I could be tempted to try Gio-Brodie, Kulak-Hamilton, Stone-Hamonic. That’s just me, though.

I don’t know if anyone has asked him about it.

My explanation is a bit roundabout, and it comes from a podcast I listen to called Real Good Show. The hosts were discussing the Maple Leafs and coach Mike Babcock’s infuriating usage of Leo Komarov, Roman Polak, and Matt Martin.

The interesting nugget that makes the most sense to me is the ideas of trust and predictability. Coaches trust these types of players. Hockey – sports in general, really – is random chaos and it’s up to the coach to control as much of it as they can. Babcock uses duds like Komarov and Polak not because he believes that they can provide as much firepower as Auston Matthews (Komarov plays, on average, two fewer minutes per night in all situations than Matthews. Comparatively, Troy Brouwer plays nearly three and half fewer minutes than Matthew Tkachuk, and six fewer minutes than Johnny Gaudreau), but because they know what to do and when to do it. It doesn’t matter if they do it poorly, they’re doing what’s expected of them and that’s good enough.

Coaches are control freaks, which is a problem in a game where there is so little you actually have control over. If they have a player who is predictable, they have control over something, and that gives them relief and something to work with. Even Babcock, widely considered one of the best all-time coaches, falls into this trap more so than Glen Gulutzan does. If you go around the league and poll all 31 NHL head coaches, all of them will prefer the reliable but less flashy veteran over the unpredictable and unknown yet higher ceiling call-up. It might be an unsatisfying, general answer, but you can look at the starting lineups of every team to confirm this bias.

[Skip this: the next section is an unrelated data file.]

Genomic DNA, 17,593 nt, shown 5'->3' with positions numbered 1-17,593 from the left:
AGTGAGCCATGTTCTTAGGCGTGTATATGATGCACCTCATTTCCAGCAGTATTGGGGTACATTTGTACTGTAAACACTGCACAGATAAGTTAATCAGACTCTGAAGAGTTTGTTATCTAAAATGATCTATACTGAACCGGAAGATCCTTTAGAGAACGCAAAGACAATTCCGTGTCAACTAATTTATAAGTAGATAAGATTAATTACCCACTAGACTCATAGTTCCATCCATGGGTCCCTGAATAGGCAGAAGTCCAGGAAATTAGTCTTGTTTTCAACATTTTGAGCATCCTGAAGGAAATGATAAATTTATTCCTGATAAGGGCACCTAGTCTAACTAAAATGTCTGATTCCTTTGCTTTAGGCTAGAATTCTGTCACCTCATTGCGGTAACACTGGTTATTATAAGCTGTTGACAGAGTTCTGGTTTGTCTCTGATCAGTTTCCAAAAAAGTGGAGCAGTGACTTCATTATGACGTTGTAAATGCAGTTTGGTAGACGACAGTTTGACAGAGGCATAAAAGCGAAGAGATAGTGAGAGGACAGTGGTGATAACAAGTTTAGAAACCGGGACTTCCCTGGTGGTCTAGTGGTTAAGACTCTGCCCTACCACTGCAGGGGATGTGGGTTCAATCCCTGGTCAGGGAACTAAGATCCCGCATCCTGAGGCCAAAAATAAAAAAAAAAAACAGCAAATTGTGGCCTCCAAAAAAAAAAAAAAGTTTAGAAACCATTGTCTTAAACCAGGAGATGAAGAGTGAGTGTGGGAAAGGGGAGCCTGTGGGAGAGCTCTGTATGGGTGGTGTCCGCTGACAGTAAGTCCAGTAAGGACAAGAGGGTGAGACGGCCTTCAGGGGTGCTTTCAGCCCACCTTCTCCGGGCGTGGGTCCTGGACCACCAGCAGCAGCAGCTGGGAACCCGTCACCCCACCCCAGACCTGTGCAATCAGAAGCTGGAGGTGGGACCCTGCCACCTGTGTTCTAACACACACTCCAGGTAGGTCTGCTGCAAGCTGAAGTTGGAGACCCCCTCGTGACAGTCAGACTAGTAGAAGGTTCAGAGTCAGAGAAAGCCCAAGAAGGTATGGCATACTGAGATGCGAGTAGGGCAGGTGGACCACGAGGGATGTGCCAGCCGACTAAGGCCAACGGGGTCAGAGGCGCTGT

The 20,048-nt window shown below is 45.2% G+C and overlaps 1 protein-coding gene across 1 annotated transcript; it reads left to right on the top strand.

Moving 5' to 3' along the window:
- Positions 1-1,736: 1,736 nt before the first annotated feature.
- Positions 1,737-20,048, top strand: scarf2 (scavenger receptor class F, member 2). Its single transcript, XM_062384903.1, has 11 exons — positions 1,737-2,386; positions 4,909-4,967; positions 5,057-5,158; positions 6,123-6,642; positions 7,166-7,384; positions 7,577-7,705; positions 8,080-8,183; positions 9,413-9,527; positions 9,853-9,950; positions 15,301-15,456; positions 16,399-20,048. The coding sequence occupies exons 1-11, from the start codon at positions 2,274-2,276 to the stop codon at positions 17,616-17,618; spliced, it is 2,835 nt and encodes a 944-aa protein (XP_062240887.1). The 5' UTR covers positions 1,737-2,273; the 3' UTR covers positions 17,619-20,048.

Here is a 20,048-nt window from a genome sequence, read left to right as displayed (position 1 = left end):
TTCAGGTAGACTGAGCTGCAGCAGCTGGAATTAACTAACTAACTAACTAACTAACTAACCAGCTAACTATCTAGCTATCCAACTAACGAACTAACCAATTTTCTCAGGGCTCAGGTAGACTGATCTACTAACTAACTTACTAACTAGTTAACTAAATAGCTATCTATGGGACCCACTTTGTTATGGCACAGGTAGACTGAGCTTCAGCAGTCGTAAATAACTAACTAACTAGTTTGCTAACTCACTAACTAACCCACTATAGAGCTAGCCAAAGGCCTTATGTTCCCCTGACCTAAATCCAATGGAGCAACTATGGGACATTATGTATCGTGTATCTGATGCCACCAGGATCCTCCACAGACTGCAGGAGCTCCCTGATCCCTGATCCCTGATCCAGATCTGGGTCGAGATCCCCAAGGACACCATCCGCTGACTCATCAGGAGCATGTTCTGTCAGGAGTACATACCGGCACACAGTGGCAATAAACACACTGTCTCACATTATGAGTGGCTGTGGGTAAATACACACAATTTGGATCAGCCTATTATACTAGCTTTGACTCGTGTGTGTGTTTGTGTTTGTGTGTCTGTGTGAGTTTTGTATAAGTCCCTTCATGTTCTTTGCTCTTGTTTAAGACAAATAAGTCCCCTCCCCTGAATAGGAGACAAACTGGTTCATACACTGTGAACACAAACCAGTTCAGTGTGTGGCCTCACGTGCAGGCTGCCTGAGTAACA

To make it more Flames-centric, Brouwer and other veterans will always get the benefit of the doubt because they will always do what they do, night-in, night-out. That’s what coaches want, and you’ll be searching for a long time to find one that won’t prefer that.


Dave Tippett’s name has popped up a lot, especially among fans, but he is almost certainly not the solution.

Part of the reason I think blaming the coaching staff for everything wrong with this season (a half-assed roster is the most likely culprit) is because that thinking a new head coach will instantly fix everything is delusional and shortsighted at best. As explained earlier with Babcock, many coaches have their shortcomings, and many coaches think in the same, infuriating manner. Tippett is not different, and he might be one of the worst options out there.

If you criticize Gulutzan for playing boring hockey, you’re not going to like Tippett, who has exclusively made his name from defensive hockey. If you think the Flames don’t score enough goals (certainly a major problem), only three Tippett teams have finished above 15th in the league in goals for. The man’s reputation for defence stems from having Marty Turco, Ilya Bryzgalov, and Mike Smith each having one unreal season (both Smith and Turco finished with over .930) and then never having one again. Not a great bet to make.